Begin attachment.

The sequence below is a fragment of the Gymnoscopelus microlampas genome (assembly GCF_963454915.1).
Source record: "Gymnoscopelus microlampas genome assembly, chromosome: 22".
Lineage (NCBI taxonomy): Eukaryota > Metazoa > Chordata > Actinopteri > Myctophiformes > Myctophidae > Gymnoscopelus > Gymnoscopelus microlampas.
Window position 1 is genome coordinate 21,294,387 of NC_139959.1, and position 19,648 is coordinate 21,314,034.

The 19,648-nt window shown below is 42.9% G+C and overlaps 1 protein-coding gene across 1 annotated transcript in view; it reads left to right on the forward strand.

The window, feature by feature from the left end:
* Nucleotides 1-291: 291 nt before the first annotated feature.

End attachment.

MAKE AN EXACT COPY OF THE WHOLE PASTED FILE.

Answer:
The sequence below is a fragment of the Gymnoscopelus microlampas genome (assembly GCF_963454915.1).
Source record: "Gymnoscopelus microlampas genome assembly, chromosome: 22".
Lineage (NCBI taxonomy): Eukaryota > Metazoa > Chordata > Actinopteri > Myctophiformes > Myctophidae > Gymnoscopelus > Gymnoscopelus microlampas.
Window position 1 is genome coordinate 21,294,387 of NC_139959.1, and position 19,648 is coordinate 21,314,034.

The 19,648-nt window shown below is 42.9% G+C and overlaps 1 protein-coding gene across 1 annotated transcript in view; it reads left to right on the forward strand.

The window, feature by feature from the left end:
* Nucleotides 1-291: 291 nt before the first annotated feature.